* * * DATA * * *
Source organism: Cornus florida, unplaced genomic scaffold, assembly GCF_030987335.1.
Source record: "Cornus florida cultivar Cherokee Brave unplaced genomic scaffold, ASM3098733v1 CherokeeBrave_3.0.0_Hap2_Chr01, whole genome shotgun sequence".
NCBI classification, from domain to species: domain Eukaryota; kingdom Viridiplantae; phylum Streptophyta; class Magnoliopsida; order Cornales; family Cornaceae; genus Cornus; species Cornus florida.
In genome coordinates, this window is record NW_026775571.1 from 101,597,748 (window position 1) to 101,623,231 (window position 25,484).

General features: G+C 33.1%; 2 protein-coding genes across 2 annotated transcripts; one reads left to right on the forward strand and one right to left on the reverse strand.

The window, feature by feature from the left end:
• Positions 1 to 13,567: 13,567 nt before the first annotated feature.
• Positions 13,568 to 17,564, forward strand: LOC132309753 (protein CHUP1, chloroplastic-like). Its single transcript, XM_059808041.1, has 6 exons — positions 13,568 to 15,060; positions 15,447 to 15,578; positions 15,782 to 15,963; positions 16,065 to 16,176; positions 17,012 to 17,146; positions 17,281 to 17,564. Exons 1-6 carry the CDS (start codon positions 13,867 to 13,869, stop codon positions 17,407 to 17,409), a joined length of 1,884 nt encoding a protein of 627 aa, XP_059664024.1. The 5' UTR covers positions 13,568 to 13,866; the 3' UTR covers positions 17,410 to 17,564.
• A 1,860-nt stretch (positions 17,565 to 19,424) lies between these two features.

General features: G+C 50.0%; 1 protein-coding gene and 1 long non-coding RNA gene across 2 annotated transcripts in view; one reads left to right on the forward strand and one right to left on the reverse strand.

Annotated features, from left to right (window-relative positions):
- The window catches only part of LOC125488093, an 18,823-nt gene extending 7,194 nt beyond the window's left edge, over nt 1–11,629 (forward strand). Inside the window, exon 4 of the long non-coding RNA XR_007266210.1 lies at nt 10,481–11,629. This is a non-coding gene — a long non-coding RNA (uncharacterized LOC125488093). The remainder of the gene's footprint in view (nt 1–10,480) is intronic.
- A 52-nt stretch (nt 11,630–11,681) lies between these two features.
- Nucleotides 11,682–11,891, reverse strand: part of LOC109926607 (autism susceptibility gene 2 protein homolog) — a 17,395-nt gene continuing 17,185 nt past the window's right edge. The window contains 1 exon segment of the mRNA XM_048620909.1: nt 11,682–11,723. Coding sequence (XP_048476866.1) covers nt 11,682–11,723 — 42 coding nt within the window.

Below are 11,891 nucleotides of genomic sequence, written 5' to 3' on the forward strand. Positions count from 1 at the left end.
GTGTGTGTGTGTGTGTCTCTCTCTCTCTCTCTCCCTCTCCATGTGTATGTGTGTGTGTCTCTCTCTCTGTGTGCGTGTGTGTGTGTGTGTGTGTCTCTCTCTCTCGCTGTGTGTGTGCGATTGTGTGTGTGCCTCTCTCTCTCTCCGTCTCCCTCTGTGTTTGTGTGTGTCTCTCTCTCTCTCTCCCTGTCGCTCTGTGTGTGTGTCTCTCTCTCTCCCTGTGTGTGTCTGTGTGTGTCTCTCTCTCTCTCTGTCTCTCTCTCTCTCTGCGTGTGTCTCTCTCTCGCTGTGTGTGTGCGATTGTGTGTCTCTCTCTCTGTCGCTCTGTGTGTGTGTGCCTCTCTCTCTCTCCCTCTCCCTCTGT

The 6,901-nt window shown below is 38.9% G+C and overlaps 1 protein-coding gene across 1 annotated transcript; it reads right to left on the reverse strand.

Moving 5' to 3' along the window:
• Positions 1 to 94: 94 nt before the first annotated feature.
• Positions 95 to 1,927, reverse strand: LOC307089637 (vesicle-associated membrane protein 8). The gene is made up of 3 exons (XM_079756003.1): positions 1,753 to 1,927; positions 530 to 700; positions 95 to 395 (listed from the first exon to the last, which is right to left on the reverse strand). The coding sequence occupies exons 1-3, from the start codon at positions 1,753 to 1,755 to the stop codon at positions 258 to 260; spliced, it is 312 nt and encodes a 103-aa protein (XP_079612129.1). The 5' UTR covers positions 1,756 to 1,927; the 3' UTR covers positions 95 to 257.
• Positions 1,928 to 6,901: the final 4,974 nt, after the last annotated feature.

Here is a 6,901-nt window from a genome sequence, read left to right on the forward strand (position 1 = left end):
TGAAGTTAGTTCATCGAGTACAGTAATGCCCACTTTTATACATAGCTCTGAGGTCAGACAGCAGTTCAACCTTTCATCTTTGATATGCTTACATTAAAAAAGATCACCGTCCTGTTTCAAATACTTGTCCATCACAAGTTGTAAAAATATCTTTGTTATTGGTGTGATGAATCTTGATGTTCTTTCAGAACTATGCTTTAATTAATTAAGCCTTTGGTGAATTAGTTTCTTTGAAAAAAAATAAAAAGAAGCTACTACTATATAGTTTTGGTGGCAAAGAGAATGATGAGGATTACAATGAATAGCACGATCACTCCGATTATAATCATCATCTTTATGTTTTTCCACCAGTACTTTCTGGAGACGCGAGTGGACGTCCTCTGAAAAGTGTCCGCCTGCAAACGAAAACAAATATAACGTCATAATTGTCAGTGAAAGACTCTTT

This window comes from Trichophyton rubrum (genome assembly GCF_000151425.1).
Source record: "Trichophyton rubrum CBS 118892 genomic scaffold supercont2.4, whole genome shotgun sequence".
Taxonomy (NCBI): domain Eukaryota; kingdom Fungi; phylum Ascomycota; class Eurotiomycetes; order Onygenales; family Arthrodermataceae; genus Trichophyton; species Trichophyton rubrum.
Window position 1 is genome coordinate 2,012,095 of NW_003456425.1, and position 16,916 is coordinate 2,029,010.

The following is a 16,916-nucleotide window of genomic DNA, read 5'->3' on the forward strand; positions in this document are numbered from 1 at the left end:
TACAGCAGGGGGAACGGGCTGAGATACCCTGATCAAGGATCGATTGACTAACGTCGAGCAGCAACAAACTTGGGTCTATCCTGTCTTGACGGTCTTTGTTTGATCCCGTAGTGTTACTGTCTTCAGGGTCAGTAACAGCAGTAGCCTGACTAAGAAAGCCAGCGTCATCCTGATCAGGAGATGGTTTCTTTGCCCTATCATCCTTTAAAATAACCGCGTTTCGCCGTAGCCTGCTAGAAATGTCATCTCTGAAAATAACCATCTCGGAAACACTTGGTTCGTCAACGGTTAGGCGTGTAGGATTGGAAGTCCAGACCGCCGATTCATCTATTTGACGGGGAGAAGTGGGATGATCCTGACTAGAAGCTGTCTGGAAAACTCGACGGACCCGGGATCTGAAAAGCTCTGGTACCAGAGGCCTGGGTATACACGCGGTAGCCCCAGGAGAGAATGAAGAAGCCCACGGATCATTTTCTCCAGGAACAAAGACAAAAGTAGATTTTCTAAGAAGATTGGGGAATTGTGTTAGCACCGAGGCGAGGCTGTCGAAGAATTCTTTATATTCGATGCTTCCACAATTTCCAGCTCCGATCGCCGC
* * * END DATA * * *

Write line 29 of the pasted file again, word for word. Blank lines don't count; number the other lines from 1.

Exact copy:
TACAGCAGGGGGAACGGGCTGAGATACCCTGATCAAGGATCGATTGACTAACGTCGAGCAGCAACAAACTTGGGTCTATCCTGTCTTGACGGTCTTTGTTTGATCCCGTAGTGTTACTGTCTTCAGGGTCAGTAACAGCAGTAGCCTGACTAAGAAAGCCAGCGTCATCCTGATCAGGAGATGGTTTCTTTGCCCTATCATCCTTTAAAATAACCGCGTTTCGCCGTAGCCTGCTAGAAATGTCATCTCTGAAAATAACCATCTCGGAAACACTTGGTTCGTCAACGGTTAGGCGTGTAGGATTGGAAGTCCAGACCGCCGATTCATCTATTTGACGGGGAGAAGTGGGATGATCCTGACTAGAAGCTGTCTGGAAAACTCGACGGACCCGGGATCTGAAAAGCTCTGGTACCAGAGGCCTGGGTATACACGCGGTAGCCCCAGGAGAGAATGAAGAAGCCCACGGATCATTTTCTCCAGGAACAAAGACAAAAGTAGATTTTCTAAGAAGATTGGGGAATTGTGTTAGCACCGAGGCGAGGCTGTCGAAGAATTCTTTATATTCGATGCTTCCACAATTTCCAGCTCCGATCGCCGC